• Mexico reportedly took greater action in early 2019, compared to previous years, to stop the flow of illegals into the U.S.[108]
  • President Trump's "Hire American" policy made it harder for businesses to outsource technology jobs.[109]
  • Among other strong statements on immigration made in 2019,[110] President Trump labeled Democrats "border deniers" for their pro-open borders policies.[111] On May 16, 2019, he gave a notable speech advocating for a merit-based immigration system.[112] Other officials, such as Acting ICE Director Mark Morgan, also made strong statements on immigration and border enforcement.[113]

Failures, 2019

Many of these failures and setbacks to the MAGA agenda, if not all of them, were caused by Congress or officials in the Trump Administration, rather than President Trump himself:

  • February 15, 2019—President Trump signed a government funding bill into law that contained a compromise between congressional Democrats and Republicans on border security.[12] Among the bill's other negative provisions,[114][115][116] including restrictions on ICE's immigration enforcement duties,[117][14] it banned ICE from deporting illegal aliens who claim to be relatives of unaccompanied alien children.[118][119][120] It also expanded "catch-and-release" by reducing the number of detention beds and expanding "Alternatives to Detention" programs.[119][120][121][122] The bill expanded other protections and benefits for illegals.[123] It likely doubled the number of H-2B visas,[116][120][124] and it renewed the EB-5 visa.[125] The bill only allowed construction of 55 miles of wall in certain portions of the Rio Grande Valley sector, and even there, several restrictions were placed on where to build.[115][119][121] For example, left-wing border county officials were given veto power over wall construction in their respective counties.[120][126] The bill also provided fewer miles of border wall than Democrats originally agreed to,[120][127] and it spent forty times more on foreign aid than on the border wall.[128] President Trump expressed disappointment in the bill despite ultimately signing it.[129]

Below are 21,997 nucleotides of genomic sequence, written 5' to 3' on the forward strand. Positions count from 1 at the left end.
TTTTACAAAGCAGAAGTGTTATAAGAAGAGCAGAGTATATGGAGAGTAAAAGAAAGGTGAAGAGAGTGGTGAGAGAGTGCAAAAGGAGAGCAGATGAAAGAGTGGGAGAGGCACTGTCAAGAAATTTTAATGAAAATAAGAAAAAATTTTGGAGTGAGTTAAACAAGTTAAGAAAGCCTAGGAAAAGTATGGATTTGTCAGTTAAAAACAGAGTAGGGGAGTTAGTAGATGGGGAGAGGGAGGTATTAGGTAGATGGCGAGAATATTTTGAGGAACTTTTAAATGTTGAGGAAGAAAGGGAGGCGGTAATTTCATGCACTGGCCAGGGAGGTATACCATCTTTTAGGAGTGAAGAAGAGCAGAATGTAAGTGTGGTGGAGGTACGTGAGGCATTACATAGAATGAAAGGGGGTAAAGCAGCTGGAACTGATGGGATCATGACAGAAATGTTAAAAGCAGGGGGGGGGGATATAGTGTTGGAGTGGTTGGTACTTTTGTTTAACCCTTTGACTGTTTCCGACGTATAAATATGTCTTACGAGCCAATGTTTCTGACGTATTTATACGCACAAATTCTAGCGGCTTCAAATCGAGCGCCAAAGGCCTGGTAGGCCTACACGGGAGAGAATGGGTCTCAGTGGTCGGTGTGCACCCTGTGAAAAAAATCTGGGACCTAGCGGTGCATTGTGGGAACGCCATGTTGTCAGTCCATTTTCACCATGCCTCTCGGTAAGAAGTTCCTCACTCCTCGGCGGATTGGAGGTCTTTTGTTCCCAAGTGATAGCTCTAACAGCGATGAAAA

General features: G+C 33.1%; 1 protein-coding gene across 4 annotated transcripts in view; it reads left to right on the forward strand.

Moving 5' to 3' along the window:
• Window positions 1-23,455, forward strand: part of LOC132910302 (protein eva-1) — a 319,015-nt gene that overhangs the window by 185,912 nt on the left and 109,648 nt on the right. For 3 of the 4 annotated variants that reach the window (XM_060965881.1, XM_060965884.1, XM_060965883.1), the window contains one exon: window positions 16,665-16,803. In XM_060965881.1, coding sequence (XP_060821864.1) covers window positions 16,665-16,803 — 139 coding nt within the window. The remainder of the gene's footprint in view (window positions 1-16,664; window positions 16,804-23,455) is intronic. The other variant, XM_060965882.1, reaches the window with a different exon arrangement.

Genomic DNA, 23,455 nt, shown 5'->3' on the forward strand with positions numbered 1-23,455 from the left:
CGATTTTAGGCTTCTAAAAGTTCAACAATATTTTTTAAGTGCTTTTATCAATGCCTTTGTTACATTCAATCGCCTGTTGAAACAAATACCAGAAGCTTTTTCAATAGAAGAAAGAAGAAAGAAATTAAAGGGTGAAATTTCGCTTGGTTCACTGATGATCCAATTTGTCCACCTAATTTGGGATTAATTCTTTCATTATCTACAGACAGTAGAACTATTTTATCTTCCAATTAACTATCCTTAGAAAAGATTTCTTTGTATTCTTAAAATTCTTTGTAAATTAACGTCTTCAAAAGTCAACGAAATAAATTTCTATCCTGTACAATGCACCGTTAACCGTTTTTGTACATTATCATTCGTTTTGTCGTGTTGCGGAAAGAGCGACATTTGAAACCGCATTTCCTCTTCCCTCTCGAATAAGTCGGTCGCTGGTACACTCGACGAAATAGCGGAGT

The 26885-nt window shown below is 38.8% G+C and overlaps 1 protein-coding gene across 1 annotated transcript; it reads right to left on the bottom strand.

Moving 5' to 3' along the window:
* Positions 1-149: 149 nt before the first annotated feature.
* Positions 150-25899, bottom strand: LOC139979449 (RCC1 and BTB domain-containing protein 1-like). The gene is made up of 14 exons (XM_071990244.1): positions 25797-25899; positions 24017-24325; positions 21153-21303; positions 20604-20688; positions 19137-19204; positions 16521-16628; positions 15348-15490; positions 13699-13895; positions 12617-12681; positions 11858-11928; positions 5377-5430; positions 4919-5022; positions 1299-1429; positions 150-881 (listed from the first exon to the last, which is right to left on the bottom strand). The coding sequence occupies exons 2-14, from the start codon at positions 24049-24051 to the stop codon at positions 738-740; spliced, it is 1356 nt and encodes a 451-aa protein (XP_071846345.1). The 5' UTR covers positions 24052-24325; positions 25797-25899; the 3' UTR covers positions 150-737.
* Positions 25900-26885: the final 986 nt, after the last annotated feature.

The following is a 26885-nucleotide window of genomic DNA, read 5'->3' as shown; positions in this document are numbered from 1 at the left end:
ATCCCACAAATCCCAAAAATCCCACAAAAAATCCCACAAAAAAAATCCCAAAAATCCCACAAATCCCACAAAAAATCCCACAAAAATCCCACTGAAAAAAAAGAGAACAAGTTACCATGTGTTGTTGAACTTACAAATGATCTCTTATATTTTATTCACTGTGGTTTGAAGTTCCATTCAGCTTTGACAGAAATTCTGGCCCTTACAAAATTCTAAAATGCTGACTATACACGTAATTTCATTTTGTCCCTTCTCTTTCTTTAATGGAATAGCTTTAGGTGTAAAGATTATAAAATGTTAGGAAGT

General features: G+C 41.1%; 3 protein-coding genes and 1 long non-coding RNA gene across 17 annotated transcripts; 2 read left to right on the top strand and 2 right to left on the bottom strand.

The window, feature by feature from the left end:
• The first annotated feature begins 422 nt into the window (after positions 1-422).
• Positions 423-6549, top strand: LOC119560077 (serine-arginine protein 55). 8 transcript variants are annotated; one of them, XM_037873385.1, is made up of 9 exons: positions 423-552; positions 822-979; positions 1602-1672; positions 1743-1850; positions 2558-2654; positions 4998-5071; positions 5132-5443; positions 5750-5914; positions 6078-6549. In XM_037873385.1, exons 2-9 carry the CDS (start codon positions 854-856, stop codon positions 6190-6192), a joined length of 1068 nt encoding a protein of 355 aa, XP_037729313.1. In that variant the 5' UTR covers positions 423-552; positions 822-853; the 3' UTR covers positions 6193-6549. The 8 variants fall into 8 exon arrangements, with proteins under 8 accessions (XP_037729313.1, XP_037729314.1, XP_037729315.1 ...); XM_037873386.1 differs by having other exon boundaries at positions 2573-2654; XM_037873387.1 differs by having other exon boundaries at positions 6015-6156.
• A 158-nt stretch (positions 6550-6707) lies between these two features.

• The DHS caved to a federal judge and extended "Temporary Protected Status" for migrants from Sudan, El Salvador, Haiti, and Nicaragua after it originally announced it would end TPS for those countries.[130] The Trump Administration later extended "temporary" deportation protections for Liberian migrants.[131] Additionally, while some "sanctuary" cities changed their policies upon the Trump Administration's threats to withhold law enforcement grants, the administration continued giving money to many such cities without any policy change because of unfavorable court rulings.[132][133] Other open borders policies continued partly because of strong opposition to President Trump, including from Congress.[133] U.S. immigration authorities continued experiencing trouble deporting foreigners,[134] and while the number of deportations under Trump had risen, they still remained lower than under Obama's first term.[135] Additionally, the deep state worked against several of President Trump's agenda priorities, including ending DACA and reforming the U.S. visa programs,[136] and the TSA allowed illegals to fly without proper documentation.[137] The Justice Department lost track of hundreds of criminal alien informants.[138]
  • March 2019—The Trump Administration expanded "catch-and-release" in the Rio Grande Valley, implementing a policy of freeing illegals into the interior without even sending them to temporary detention or putting tracking devices on their ankles.[139] Even before this, "catch-and-release" had been occurring.[140] U.S. Border Patrol was stretched to the limit and had to restart such policies because of massive illegal immigration levels,[141] and the southern border saw a record level of illegal immigration.[142] The Border Patrol also began releasing migrant families in several locations including Arizona,[143] and "catch-and-release" continued growing.[144]
  • March 2019—Because of mass levels of illegal immigration, the Border Patrol stopped prosecuting first-time illegal border crossers in West Texas.[145]
  • March 29, 2019—The DHS announced it would increase the 2019 H-2B visa cap by 30,000.[146] On May 6, 2019, the administration issued a rule to move forward with issuing the 30,000 H-2B visas.[147]
  • Despite President Trump strong immigration stances, some conservatives believed he had not sufficiently kept his conservative, America First promises.[148]
  • June 7, 2019—The HHS announced it would end the practice of conducting a background check on potential sponsors of illegal minors before releasing those minors into the sponsors' custody.[149]

References

  1. 1.0 1.1 Multiple references:
  2. 2.0 2.1 Multiple references:
  3. Bedard, Paul (March 28, 2019). Trump keeps promise to cut refugees, down 73 percent since Obama, lowest in 4 decades. Washington Examiner. Retrieved March 28, 2019.
  4. Rush, Nayla (April 1, 2019). The U.S. Refugee Admissions Program under the Trump Administration. Center for Immigration Studies. Retrieved April 1, 2019.
  5. Multiple references: See also:
  6. Multiple references: See also:
  7. Multiple references: See also: